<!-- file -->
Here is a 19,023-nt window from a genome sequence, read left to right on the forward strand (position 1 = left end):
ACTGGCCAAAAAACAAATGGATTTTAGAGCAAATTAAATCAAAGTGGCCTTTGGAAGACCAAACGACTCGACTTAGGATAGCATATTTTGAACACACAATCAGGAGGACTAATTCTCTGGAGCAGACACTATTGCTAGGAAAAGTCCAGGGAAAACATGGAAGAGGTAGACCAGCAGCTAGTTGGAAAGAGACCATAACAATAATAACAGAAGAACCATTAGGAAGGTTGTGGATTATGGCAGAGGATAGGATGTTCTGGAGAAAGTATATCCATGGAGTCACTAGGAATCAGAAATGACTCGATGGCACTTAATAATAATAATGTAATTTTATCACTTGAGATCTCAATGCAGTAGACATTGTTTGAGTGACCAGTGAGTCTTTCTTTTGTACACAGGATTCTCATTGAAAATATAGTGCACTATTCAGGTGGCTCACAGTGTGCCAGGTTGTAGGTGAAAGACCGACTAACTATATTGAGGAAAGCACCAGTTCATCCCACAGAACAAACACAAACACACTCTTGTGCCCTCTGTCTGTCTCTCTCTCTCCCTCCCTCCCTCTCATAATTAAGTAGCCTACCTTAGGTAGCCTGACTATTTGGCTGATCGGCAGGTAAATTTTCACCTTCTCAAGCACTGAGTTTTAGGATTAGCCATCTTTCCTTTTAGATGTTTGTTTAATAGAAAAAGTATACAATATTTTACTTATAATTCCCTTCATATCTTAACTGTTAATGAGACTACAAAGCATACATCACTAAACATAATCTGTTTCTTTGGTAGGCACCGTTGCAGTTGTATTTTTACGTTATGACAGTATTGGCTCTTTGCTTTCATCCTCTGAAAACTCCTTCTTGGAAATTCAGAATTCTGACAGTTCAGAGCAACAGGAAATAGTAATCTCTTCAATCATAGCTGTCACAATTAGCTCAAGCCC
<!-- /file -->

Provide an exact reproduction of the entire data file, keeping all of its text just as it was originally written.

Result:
Here is a 19,023-nt window from a genome sequence, read left to right on the forward strand (position 1 = left end):
ACTGGCCAAAAAACAAATGGATTTTAGAGCAAATTAAATCAAAGTGGCCTTTGGAAGACCAAACGACTCGACTTAGGATAGCATATTTTGAACACACAATCAGGAGGACTAATTCTCTGGAGCAGACACTATTGCTAGGAAAAGTCCAGGGAAAACATGGAAGAGGTAGACCAGCAGCTAGTTGGAAAGAGACCATAACAATAATAACAGAAGAACCATTAGGAAGGTTGTGGATTATGGCAGAGGATAGGATGTTCTGGAGAAAGTATATCCATGGAGTCACTAGGAATCAGAAATGACTCGATGGCACTTAATAATAATAATGTAATTTTATCACTTGAGATCTCAATGCAGTAGACATTGTTTGAGTGACCAGTGAGTCTTTCTTTTGTACACAGGATTCTCATTGAAAATATAGTGCACTATTCAGGTGGCTCACAGTGTGCCAGGTTGTAGGTGAAAGACCGACTAACTATATTGAGGAAAGCACCAGTTCATCCCACAGAACAAACACAAACACACTCTTGTGCCCTCTGTCTGTCTCTCTCTCTCCCTCCCTCCCTCTCATAATTAAGTAGCCTACCTTAGGTAGCCTGACTATTTGGCTGATCGGCAGGTAAATTTTCACCTTCTCAAGCACTGAGTTTTAGGATTAGCCATCTTTCCTTTTAGATGTTTGTTTAATAGAAAAAGTATACAATATTTTACTTATAATTCCCTTCATATCTTAACTGTTAATGAGACTACAAAGCATACATCACTAAACATAATCTGTTTCTTTGGTAGGCACCGTTGCAGTTGTATTTTTACGTTATGACAGTATTGGCTCTTTGCTTTCATCCTCTGAAAACTCCTTCTTGGAAATTCAGAATTCTGACAGTTCAGAGCAACAGGAAATAGTAATCTCTTCAATCATAGCTGTCACAATTAGCTCAAGCCC